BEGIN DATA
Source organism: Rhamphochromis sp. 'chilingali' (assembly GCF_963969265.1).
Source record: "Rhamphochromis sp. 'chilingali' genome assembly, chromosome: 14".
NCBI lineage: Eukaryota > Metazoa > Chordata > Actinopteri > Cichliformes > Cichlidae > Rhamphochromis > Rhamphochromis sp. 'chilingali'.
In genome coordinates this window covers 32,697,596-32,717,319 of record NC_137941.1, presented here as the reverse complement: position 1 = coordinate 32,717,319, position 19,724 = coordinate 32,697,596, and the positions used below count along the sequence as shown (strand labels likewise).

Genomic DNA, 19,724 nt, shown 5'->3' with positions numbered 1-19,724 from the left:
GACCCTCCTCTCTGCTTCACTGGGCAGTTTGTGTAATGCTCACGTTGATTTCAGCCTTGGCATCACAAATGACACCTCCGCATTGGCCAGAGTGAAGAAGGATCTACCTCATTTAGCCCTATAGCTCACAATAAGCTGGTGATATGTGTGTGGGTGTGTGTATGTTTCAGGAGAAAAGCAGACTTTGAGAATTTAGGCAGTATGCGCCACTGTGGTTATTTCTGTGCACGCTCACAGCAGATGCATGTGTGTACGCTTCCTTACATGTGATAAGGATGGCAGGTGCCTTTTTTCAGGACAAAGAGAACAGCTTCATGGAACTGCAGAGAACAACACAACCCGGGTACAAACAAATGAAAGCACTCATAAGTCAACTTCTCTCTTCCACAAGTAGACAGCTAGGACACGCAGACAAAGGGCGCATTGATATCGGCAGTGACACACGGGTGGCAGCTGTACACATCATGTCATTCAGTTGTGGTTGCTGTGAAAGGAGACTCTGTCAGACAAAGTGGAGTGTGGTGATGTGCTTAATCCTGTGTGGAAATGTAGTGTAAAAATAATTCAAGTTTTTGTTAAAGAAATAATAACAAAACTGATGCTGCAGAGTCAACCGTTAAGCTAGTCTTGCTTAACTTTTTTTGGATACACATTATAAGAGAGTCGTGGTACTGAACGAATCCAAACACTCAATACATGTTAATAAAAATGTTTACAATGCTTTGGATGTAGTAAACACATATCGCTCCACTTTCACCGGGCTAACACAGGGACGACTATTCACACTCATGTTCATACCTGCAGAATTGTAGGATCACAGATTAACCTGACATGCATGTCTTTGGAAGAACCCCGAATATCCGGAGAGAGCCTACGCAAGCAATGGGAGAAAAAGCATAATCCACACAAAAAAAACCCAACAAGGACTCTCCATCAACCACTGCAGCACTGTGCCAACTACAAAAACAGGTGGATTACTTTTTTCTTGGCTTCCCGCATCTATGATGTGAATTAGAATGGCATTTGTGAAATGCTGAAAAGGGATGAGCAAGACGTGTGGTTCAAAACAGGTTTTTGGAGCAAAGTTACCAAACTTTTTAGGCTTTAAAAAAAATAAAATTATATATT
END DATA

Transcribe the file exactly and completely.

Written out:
Source organism: Rhamphochromis sp. 'chilingali' (assembly GCF_963969265.1).
Source record: "Rhamphochromis sp. 'chilingali' genome assembly, chromosome: 14".
NCBI lineage: Eukaryota > Metazoa > Chordata > Actinopteri > Cichliformes > Cichlidae > Rhamphochromis > Rhamphochromis sp. 'chilingali'.
In genome coordinates this window covers 32,697,596-32,717,319 of record NC_137941.1, presented here as the reverse complement: position 1 = coordinate 32,717,319, position 19,724 = coordinate 32,697,596, and the positions used below count along the sequence as shown (strand labels likewise).

Genomic DNA, 19,724 nt, shown 5'->3' with positions numbered 1-19,724 from the left:
GACCCTCCTCTCTGCTTCACTGGGCAGTTTGTGTAATGCTCACGTTGATTTCAGCCTTGGCATCACAAATGACACCTCCGCATTGGCCAGAGTGAAGAAGGATCTACCTCATTTAGCCCTATAGCTCACAATAAGCTGGTGATATGTGTGTGGGTGTGTGTATGTTTCAGGAGAAAAGCAGACTTTGAGAATTTAGGCAGTATGCGCCACTGTGGTTATTTCTGTGCACGCTCACAGCAGATGCATGTGTGTACGCTTCCTTACATGTGATAAGGATGGCAGGTGCCTTTTTTCAGGACAAAGAGAACAGCTTCATGGAACTGCAGAGAACAACACAACCCGGGTACAAACAAATGAAAGCACTCATAAGTCAACTTCTCTCTTCCACAAGTAGACAGCTAGGACACGCAGACAAAGGGCGCATTGATATCGGCAGTGACACACGGGTGGCAGCTGTACACATCATGTCATTCAGTTGTGGTTGCTGTGAAAGGAGACTCTGTCAGACAAAGTGGAGTGTGGTGATGTGCTTAATCCTGTGTGGAAATGTAGTGTAAAAATAATTCAAGTTTTTGTTAAAGAAATAATAACAAAACTGATGCTGCAGAGTCAACCGTTAAGCTAGTCTTGCTTAACTTTTTTTGGATACACATTATAAGAGAGTCGTGGTACTGAACGAATCCAAACACTCAATACATGTTAATAAAAATGTTTACAATGCTTTGGATGTAGTAAACACATATCGCTCCACTTTCACCGGGCTAACACAGGGACGACTATTCACACTCATGTTCATACCTGCAGAATTGTAGGATCACAGATTAACCTGACATGCATGTCTTTGGAAGAACCCCGAATATCCGGAGAGAGCCTACGCAAGCAATGGGAGAAAAAGCATAATCCACACAAAAAAAACCCAACAAGGACTCTCCATCAACCACTGCAGCACTGTGCCAACTACAAAAACAGGTGGATTACTTTTTTCTTGGCTTCCCGCATCTATGATGTGAATTAGAATGGCATTTGTGAAATGCTGAAAAGGGATGAGCAAGACGTGTGGTTCAAAACAGGTTTTTGGAGCAAAGTTACCAAACTTTTTAGGCTTTAAAAAAAATAAAATTATATATT